The Mudcat Café TM
Thread #13771   Message #1379705
Posted By: Malcolm Douglas
15-Jan-05 - 07:57 PM
Thread Name: ADD:Drive the Cold Winter Away/All Hail to the Day
Subject: RE: Lyr/Chords Req: Drive the Cold Winter Away
Roxburghe Ballads (ed. William Chappell, I, 84-88) prints 12 verses as issued by Henry Gosson during the second quarter of the 17th century. Chappell descibes this a reprint of a 16th century piece. He also gives the text, with tune, in Popular Music of the Olden Time (1855, I, 193-195), with more on its history; it becomes clear there than his dating of the song to the C16 rests on a "sacred parody" appearing in A Compendious Book of Godly and Spiritual Songs (1567) which has the same rhythm and a similar occasional refrain.

Thomas D'Urfey (Pills to Purge Melancholy, 1719-1720, IV, 241-242) prints tune and 5 verses (as A New Song. The Good Fellow), variant in some details from those quoted earlier. The tune Drive the Cold Winter Away (which appeared in Playford, Dancing Master, 1651-c.1728) derives its title from the song, for which Gosson's broadside prescribes When Phoebus did rest, which is apparently an earlier form. Simpson (British Broadside Ballad and Its Music, 1966, 197-199) goes into further detail, quoting music from Starter's Friesche Lust-Hof, 1621, and from Playford. See the late Bruce Olson's earlier post in this thread for references to those two tunes, in abc format on his website (currently only available online via the Internet Archive).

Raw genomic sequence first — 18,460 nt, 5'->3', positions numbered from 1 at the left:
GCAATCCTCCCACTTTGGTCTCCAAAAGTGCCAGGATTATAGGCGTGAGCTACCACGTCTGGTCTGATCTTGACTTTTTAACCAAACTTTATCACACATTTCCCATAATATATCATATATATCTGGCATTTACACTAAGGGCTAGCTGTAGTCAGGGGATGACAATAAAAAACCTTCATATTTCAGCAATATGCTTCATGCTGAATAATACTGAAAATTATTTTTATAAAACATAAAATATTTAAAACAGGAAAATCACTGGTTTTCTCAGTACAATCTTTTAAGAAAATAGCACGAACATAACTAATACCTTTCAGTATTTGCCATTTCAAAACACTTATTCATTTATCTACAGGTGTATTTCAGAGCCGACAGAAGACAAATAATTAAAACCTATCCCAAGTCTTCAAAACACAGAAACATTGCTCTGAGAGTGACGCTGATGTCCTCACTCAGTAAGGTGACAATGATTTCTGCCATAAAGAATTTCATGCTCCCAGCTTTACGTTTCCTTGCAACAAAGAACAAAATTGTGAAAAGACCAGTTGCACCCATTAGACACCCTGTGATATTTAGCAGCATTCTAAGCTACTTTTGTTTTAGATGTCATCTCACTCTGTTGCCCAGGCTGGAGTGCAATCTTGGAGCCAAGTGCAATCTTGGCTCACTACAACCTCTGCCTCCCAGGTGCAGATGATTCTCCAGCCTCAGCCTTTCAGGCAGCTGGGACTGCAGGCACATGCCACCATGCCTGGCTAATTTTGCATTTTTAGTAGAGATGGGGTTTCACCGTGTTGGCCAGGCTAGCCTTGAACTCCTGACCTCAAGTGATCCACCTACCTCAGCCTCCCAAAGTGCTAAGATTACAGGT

Both DT files (see links above) are effectively identical, though for some reason they have been given different titles. They may have been copied from The Oxford Book of Carols (which uses 4 verses of the D'Urfey text, a little edited) or perhaps from the McKennitt record (I think OBC was her source). There isn't much to choose between them: the first is laid out in 4-line stanzas (should be 8 lines each), while the second contains uncorrected typos.

The Oxford comment "the first two verses are by Tom Durfey" is wrong, incidentally (they were in print before he was born); though he may well have altered them a bit.